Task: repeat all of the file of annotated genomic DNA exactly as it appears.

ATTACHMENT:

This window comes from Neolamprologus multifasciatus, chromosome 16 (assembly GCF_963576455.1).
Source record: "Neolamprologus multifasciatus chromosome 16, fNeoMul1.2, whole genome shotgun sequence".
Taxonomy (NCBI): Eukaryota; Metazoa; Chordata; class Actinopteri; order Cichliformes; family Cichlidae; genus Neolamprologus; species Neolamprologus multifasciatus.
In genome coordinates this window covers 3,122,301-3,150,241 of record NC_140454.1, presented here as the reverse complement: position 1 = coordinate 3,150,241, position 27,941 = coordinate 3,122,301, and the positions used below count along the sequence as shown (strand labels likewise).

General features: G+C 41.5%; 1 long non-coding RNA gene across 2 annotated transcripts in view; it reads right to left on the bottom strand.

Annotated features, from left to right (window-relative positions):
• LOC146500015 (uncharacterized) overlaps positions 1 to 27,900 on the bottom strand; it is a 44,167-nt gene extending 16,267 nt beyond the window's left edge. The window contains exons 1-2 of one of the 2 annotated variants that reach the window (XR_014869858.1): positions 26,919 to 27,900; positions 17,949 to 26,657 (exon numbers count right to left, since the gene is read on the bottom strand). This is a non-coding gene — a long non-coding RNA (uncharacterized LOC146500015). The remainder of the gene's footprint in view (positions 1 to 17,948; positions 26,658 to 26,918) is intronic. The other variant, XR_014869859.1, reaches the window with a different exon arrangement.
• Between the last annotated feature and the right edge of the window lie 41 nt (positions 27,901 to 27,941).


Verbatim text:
This window comes from Neolamprologus multifasciatus, chromosome 16 (assembly GCF_963576455.1).
Source record: "Neolamprologus multifasciatus chromosome 16, fNeoMul1.2, whole genome shotgun sequence".
Taxonomy (NCBI): Eukaryota; Metazoa; Chordata; class Actinopteri; order Cichliformes; family Cichlidae; genus Neolamprologus; species Neolamprologus multifasciatus.
In genome coordinates this window covers 3,122,301-3,150,241 of record NC_140454.1, presented here as the reverse complement: position 1 = coordinate 3,150,241, position 27,941 = coordinate 3,122,301, and the positions used below count along the sequence as shown (strand labels likewise).

General features: G+C 41.5%; 1 long non-coding RNA gene across 2 annotated transcripts in view; it reads right to left on the bottom strand.

Annotated features, from left to right (window-relative positions):
• LOC146500015 (uncharacterized) overlaps positions 1 to 27,900 on the bottom strand; it is a 44,167-nt gene extending 16,267 nt beyond the window's left edge. The window contains exons 1-2 of one of the 2 annotated variants that reach the window (XR_014869858.1): positions 26,919 to 27,900; positions 17,949 to 26,657 (exon numbers count right to left, since the gene is read on the bottom strand). This is a non-coding gene — a long non-coding RNA (uncharacterized LOC146500015). The remainder of the gene's footprint in view (positions 1 to 17,948; positions 26,658 to 26,918) is intronic. The other variant, XR_014869859.1, reaches the window with a different exon arrangement.
• Between the last annotated feature and the right edge of the window lie 41 nt (positions 27,901 to 27,941).